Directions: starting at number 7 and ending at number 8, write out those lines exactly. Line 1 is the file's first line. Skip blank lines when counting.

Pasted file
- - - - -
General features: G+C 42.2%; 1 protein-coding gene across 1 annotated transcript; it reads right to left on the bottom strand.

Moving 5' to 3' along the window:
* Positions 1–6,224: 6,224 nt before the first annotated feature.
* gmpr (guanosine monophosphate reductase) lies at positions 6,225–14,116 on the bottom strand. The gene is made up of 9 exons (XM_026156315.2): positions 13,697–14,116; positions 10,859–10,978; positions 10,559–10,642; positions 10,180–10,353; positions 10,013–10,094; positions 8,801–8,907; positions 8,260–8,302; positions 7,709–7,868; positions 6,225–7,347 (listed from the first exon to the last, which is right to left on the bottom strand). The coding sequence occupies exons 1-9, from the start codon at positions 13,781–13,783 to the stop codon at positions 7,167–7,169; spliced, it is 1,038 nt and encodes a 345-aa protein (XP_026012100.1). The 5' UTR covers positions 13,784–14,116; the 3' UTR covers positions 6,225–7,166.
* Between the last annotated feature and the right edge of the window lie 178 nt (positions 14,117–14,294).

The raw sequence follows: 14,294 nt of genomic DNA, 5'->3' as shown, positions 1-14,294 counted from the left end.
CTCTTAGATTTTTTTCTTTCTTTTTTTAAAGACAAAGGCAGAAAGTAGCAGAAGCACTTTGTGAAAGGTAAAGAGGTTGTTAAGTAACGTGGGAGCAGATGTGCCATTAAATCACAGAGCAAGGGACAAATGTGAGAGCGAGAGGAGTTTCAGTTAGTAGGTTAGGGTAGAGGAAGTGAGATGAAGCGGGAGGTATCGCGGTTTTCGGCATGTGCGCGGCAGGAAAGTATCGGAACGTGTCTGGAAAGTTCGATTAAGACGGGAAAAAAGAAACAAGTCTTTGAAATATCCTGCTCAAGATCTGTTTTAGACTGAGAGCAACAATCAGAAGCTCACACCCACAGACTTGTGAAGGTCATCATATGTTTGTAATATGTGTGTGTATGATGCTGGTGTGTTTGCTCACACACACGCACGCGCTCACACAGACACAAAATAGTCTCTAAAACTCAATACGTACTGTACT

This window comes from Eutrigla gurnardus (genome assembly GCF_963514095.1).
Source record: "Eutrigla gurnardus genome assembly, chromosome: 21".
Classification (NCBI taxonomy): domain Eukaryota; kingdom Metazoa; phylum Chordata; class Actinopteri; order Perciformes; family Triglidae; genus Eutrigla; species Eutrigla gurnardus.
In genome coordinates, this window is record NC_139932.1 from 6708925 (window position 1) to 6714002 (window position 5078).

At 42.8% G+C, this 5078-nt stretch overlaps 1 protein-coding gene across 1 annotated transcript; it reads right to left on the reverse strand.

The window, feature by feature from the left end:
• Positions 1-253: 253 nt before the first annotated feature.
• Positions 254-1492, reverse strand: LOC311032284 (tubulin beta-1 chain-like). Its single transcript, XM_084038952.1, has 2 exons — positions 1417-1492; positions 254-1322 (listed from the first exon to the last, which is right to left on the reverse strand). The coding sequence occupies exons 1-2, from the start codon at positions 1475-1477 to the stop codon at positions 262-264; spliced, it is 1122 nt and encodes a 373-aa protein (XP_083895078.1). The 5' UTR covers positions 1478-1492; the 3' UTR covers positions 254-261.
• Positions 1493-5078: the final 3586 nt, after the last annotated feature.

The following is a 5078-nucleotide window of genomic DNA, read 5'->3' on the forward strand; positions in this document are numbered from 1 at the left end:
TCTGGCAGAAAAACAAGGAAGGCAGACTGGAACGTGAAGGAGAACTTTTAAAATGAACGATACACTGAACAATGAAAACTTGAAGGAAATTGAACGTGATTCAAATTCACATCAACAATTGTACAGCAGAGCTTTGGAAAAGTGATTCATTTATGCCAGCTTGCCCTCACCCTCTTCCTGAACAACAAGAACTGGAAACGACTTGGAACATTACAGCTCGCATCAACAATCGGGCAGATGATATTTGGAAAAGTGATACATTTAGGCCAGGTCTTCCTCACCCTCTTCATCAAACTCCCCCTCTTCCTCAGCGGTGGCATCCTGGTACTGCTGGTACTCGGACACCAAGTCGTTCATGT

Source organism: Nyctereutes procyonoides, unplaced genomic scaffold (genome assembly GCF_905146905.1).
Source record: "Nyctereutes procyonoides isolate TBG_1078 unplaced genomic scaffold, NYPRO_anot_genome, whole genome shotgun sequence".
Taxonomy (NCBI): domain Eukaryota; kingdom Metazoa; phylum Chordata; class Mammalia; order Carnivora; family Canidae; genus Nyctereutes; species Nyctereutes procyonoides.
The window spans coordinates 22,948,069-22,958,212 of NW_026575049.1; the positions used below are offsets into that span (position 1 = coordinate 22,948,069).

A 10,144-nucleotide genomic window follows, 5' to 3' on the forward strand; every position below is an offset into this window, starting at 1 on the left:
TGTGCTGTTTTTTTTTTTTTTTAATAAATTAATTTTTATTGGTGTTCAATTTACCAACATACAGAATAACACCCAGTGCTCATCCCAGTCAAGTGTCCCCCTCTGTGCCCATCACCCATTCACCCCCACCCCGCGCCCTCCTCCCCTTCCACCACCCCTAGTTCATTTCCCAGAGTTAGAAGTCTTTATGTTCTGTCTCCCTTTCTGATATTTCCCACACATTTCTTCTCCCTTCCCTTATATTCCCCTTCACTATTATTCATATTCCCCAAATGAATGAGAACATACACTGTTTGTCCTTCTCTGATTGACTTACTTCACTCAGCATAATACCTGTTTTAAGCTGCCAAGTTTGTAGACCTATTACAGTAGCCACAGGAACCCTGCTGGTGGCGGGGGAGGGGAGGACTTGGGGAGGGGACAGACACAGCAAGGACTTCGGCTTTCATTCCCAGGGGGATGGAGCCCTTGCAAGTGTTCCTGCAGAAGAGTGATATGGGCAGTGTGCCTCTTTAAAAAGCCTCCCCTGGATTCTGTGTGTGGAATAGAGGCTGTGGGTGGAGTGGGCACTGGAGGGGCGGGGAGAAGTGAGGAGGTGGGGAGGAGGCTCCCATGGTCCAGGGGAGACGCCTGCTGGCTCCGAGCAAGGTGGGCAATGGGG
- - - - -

CTCTTAGATTTTTTTCTTTCTTTTTTTAAAGACAAAGGCAGAAAGTAGCAGAAGCACTTTGTGAAAGGTAAAGAGGTTGTTAAGTAACGTGGGAGCAGATGTGCCATTAAATCACAGAGCAAGGGACAAATGTGAGAGCGAGAGGAGTTTCAGTTAGTAGGTTAGGGTAGAGGAAGTGAGATGAAGCGGGAGGTATCGCGGTTTTCGGCATGTGCGCGGCAGGAAAGTATCGGAACGTGTCTGGAAAGTTCGATTAAGACGGGAAAAAAGAAACAAGTCTTTGAAATATCCTGCTCAAGATCTGTTTTAGACTGAGAGCAACAATCAGAAGCTCACACCCACAGACTTGTGAAGGTCATCATATGTTTGTAATATGTGTGTGTATGATGCTGGTGTGTTTGCTCACACACACGCACGCGCTCACACAGACACAAAATAGTCTCTAAAACTCAATACGTACTGTACT

This window comes from Eutrigla gurnardus (genome assembly GCF_963514095.1).